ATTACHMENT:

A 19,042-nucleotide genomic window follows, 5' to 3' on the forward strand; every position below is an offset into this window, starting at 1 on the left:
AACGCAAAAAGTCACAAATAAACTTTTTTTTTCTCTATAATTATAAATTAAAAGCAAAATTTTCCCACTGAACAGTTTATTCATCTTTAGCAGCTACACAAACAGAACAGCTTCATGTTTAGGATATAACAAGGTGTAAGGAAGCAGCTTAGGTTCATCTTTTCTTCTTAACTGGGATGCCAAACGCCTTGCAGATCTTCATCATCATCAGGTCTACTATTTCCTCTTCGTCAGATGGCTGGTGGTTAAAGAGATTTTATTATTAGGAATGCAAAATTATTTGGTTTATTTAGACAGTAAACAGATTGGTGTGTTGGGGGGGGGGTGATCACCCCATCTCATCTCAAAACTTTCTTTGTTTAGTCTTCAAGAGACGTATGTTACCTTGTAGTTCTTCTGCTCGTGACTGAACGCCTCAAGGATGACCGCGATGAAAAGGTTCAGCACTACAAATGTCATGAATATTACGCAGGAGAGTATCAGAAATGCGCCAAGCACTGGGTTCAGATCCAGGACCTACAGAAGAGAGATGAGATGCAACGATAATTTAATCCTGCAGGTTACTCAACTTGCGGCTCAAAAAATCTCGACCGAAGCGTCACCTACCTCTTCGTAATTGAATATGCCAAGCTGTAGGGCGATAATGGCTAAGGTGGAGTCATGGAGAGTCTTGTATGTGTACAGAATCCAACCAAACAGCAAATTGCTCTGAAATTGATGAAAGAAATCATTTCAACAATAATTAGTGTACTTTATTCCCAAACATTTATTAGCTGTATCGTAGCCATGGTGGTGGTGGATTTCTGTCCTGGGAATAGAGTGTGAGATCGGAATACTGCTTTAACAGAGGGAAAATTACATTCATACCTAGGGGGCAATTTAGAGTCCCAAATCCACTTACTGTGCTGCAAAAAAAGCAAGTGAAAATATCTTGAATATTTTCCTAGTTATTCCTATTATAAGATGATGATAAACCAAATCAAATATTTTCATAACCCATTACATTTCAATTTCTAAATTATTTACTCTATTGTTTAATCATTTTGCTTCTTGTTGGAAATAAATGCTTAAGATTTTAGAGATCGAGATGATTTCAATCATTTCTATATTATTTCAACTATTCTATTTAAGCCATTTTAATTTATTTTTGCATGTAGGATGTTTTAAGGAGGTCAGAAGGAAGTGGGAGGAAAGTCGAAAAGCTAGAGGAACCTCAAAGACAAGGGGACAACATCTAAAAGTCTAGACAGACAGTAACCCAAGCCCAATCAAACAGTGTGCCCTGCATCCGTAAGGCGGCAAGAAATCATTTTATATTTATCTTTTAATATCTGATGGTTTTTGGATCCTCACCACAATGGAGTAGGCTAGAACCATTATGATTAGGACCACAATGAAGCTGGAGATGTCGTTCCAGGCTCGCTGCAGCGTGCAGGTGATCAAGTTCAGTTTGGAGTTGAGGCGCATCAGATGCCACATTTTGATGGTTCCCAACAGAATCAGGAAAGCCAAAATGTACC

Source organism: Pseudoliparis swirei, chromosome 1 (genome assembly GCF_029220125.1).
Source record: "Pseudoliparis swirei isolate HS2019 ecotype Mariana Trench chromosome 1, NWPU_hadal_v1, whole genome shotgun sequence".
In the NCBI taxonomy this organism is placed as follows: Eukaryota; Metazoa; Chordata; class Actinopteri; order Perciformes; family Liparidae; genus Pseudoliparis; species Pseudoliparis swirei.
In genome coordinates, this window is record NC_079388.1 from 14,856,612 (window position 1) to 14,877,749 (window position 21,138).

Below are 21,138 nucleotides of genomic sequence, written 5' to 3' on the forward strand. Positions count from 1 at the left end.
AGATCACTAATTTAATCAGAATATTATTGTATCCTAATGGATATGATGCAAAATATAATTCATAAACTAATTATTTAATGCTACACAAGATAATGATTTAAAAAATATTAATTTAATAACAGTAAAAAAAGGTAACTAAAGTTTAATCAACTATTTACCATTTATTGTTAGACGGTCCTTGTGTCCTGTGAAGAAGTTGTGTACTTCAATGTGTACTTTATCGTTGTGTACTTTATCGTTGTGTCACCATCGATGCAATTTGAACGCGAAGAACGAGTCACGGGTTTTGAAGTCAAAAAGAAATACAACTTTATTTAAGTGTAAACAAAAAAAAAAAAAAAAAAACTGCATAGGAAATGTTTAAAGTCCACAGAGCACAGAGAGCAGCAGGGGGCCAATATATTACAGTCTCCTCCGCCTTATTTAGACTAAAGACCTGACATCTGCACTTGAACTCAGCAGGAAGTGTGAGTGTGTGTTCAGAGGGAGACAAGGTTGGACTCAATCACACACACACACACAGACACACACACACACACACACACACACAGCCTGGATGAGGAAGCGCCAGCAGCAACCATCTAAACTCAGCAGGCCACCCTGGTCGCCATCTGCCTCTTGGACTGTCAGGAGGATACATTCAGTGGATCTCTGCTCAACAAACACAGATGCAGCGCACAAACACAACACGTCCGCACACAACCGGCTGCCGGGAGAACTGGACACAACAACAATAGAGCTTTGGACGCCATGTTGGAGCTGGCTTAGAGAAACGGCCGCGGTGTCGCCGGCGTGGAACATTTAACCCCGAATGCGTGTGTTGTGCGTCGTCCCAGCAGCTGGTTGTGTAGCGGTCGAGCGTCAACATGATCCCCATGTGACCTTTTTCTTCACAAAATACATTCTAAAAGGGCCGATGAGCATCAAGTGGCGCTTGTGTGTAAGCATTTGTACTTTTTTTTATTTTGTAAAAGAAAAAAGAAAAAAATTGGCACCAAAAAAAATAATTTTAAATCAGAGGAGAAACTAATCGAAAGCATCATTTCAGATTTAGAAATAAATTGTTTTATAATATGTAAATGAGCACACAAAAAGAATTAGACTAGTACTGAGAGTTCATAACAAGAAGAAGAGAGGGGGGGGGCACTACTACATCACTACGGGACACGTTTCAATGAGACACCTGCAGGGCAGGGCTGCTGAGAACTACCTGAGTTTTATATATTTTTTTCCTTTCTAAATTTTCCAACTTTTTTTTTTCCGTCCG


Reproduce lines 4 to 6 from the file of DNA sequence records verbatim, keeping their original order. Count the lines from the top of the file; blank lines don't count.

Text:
Source record: "Pseudoliparis swirei isolate HS2019 ecotype Mariana Trench chromosome 1, NWPU_hadal_v1, whole genome shotgun sequence".
In the NCBI taxonomy this organism is placed as follows: Eukaryota; Metazoa; Chordata; class Actinopteri; order Perciformes; family Liparidae; genus Pseudoliparis; species Pseudoliparis swirei.
In genome coordinates, this window is record NC_079388.1 from 14,856,612 (window position 1) to 14,877,749 (window position 21,138).